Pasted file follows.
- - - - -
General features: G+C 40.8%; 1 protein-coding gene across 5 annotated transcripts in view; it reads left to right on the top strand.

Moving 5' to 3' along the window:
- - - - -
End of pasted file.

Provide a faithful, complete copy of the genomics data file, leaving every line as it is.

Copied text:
General features: G+C 40.8%; 1 protein-coding gene across 5 annotated transcripts in view; it reads left to right on the top strand.

Moving 5' to 3' along the window: